A day after Miami’s police chief banned officers from carrying guns into City Hall, the police union fired back, challenging the rule as a violation of federal law and officers’ rights.
The Fraternal Order of Police’s attorney fired off an email to city officials Wednesday challenging the new rule that bans all officers, whether on duty or off, from carrying their guns into city commission or board meetings unless they are responding to a call or assigned to City Hall.
The union is demanding to bargain over the new rule and how it’s carried out.
Union members believe the policy is retaliation for a February protest at City Hall during which officers flooded the commission chambers demanding that cuts to their benefits be restored.
Sign Up and Save
Get six months of free digital access to the Miami Herald
Miami Mayor Tomás Regalado and Police Chief Manuel Orosa said during the unruly protest that people in the audience, including city employees, feared for their safety.
On Wednesday, local FOP President Javier Ortiz called the new policy an embarrassment to Miami. He said city leaders should trust their trained officers to carry guns in any situation.
“If things were so bad at City Hall that day, why wasn’t there one 911 call made?” asked the outspoken union leader, who is organizing another protest on March 27, the date of the next commission meeting.
According to the edict handed down by Orosa on Tuesday, officers must leave their guns in their cars or with a sergeant-at-arms inside City Hall while a meeting is in session.
Eugene Gibbons, the attorney for the FOP local, said the new policy is unclear as to how officers should safely store their guns in their vehicles and who is responsible should someone break into an officer’s car and steal a firearm.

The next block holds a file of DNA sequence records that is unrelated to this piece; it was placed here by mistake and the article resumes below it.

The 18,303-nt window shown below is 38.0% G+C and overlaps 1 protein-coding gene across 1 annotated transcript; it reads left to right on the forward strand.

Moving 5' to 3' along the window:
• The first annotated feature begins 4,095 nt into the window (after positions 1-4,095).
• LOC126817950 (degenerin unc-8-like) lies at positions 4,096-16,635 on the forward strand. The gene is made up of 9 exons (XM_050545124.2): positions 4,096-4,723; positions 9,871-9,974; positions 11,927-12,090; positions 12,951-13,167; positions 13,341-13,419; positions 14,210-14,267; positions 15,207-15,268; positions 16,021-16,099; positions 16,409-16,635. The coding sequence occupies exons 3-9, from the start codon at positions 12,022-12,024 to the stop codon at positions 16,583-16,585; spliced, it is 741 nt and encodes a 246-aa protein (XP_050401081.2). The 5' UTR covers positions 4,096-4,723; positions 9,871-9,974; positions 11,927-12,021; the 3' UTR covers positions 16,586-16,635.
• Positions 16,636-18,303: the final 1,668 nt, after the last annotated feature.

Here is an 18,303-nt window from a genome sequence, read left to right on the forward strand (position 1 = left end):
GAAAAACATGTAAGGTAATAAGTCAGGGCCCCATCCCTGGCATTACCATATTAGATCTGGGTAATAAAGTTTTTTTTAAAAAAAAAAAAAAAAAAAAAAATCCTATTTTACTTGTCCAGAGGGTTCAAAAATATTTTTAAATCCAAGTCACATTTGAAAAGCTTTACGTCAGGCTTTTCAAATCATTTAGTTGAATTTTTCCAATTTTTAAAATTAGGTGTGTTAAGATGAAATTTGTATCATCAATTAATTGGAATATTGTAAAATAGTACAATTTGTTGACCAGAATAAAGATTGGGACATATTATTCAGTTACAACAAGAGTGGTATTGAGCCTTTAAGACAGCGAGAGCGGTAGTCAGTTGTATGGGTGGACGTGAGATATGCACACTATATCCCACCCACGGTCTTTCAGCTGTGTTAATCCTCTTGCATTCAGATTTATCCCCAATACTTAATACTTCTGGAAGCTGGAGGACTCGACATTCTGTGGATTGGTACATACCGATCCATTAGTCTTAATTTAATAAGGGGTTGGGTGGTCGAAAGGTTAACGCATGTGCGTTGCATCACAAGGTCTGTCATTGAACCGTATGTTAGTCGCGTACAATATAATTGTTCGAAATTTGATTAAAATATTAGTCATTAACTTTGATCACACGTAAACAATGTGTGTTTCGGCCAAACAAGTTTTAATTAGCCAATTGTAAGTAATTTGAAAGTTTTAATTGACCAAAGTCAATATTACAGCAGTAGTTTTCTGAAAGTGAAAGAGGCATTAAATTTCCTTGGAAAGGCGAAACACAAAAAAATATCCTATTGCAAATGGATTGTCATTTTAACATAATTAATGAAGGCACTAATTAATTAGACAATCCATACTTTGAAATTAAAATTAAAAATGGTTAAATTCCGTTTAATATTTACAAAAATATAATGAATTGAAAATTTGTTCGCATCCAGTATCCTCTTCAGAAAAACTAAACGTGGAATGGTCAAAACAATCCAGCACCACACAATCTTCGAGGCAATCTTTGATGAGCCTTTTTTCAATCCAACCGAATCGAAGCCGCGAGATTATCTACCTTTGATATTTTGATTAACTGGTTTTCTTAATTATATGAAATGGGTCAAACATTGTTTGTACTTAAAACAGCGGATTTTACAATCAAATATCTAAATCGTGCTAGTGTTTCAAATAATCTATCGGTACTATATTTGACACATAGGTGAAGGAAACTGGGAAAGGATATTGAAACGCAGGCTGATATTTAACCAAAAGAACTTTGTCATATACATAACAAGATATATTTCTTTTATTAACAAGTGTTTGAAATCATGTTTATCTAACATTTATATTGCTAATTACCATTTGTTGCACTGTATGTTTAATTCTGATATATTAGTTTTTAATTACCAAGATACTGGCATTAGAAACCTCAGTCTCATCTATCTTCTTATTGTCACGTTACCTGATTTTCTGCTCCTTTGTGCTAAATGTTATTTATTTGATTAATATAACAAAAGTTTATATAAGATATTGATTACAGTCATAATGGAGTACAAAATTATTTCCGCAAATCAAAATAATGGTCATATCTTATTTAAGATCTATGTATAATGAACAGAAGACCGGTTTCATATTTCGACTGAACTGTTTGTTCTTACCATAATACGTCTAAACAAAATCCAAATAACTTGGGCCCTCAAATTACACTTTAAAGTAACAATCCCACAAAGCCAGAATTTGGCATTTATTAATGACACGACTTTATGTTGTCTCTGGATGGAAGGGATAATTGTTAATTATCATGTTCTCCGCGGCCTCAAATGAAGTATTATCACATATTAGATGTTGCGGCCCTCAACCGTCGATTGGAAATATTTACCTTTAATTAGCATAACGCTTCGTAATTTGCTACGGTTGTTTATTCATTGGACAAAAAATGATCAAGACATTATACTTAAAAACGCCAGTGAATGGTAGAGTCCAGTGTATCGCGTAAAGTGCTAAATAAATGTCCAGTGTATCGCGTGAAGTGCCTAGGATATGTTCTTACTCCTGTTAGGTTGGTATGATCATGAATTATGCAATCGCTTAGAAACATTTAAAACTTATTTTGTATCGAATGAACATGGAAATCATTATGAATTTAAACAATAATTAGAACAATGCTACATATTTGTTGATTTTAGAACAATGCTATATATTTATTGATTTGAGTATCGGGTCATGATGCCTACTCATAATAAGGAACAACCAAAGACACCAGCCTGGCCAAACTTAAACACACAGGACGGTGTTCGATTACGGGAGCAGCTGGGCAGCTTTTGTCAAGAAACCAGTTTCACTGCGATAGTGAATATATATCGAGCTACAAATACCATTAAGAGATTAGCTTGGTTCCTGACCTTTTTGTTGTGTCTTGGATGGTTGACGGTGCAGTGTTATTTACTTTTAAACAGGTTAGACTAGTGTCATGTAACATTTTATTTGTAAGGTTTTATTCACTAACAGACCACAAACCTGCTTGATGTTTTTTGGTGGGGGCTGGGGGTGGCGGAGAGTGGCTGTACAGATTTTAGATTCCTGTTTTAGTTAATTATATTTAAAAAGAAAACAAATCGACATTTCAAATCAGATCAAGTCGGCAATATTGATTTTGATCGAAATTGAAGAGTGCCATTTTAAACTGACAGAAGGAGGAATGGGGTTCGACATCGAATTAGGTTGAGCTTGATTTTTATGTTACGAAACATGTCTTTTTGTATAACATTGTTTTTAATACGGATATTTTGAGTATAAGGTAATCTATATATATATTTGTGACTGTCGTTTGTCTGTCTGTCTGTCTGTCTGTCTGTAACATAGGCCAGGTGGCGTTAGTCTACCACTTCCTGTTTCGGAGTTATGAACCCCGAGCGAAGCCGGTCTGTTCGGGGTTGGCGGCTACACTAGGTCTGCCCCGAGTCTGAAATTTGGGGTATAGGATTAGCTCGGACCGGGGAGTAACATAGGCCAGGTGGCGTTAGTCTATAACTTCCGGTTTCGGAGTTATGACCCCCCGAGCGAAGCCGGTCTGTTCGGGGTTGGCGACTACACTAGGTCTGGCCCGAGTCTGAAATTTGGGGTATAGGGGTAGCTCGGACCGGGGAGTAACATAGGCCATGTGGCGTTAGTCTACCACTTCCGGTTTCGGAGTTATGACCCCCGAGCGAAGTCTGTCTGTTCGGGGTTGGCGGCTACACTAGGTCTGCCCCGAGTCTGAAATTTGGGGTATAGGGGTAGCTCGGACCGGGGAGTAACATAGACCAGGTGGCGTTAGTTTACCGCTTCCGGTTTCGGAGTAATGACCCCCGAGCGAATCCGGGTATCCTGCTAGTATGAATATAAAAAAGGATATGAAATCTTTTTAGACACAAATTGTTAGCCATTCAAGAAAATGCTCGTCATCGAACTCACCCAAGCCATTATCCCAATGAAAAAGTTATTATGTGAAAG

As for the rule extending to cops who are not on the clock, Gibbons said Orosa does not have the authority to infringe on an officer’s rights to carry a concealed weapon, citing the federal Law Enforcement Officer Safety Act. The act allows officers to carry concealed firearms in public spaces nationwide as long as it does not conflict with any state or federal laws.
In this case, Gibbons said, Orosa’s “weak administrative rule” cannot supersede the federal mandate.
“I can control the use of our city guns; I have that responsibility and authority,” the chief said Wednesday. “I also have the responsibility and authority to control the behavior of officers whether they are on or off duty.”
Orosa said that when officers visit City Hall they can secure guns in the trunks of their cars.
“If something happens to their weapon, it's their responsibility, like any other piece of city equipment,” the chief said.
If a weapon is stolen while secured, he said, an officer will not be disciplined.
Other local municipalities such as Miami Beach, North Miami and Doral do not restrict their officers from attending official meetings with their firearms.
Doral Police Chief Richard Blom said he welcomed the officers in the event of a threat during public meetings.
“To me, it protects the general public,” Blom said.
Miami Herald intern Philippe Buteau and staff writers Joey Flechas and Christina Veiga contributed to this report.